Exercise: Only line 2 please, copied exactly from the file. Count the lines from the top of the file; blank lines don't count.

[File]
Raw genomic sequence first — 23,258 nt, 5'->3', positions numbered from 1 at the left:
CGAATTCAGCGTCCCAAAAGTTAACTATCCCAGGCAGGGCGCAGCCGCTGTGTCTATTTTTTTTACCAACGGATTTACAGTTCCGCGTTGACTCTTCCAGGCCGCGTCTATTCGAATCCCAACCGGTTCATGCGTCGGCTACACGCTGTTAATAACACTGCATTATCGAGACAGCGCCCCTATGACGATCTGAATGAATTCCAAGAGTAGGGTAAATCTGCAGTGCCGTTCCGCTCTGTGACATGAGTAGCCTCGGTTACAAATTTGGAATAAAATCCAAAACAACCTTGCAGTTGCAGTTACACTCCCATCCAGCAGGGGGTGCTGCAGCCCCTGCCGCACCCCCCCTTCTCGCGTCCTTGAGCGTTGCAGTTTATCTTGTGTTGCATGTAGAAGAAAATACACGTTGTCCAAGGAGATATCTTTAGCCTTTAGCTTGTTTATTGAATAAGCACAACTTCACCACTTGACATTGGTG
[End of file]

CGAATTCAGCGTCCCAAAAGTTAACTATCCCAGGCAGGGCGCAGCCGCTGTGTCTATTTTTTTTACCAACGGATTTACAGTTCCGCGTTGACTCTTCCAGGCCGCGTCTATTCGAATCCCAACCGGTTCATGCGTCGGCTACACGCTGTTAATAACACTGCATTATCGAGACAGCGCCCCTATGACGATCTGAATGAATTCCAAGAGTAGGGTAAATCTGCAGTGCCGTTCCGCTCTGTGACATGAGTAGCCTCGGTTACAAATTTGGAATAAAATCCAAAACAACCTTGCAGTTGCAGTTACACTCCCATCCAGCAGGGGGTGCTGCAGCCCCTGCCGCACCCCCCCTTCTCGCGTCCTTGAGCGTTGCAGTTTATCTTGTGTTGCATGTAGAAGAAAATACACGTTGTCCAAGGAGATATCTTTAGCCTTTAGCTTGTTTATTGAATAAGCACAACTTCACCACTTGACATTGGTG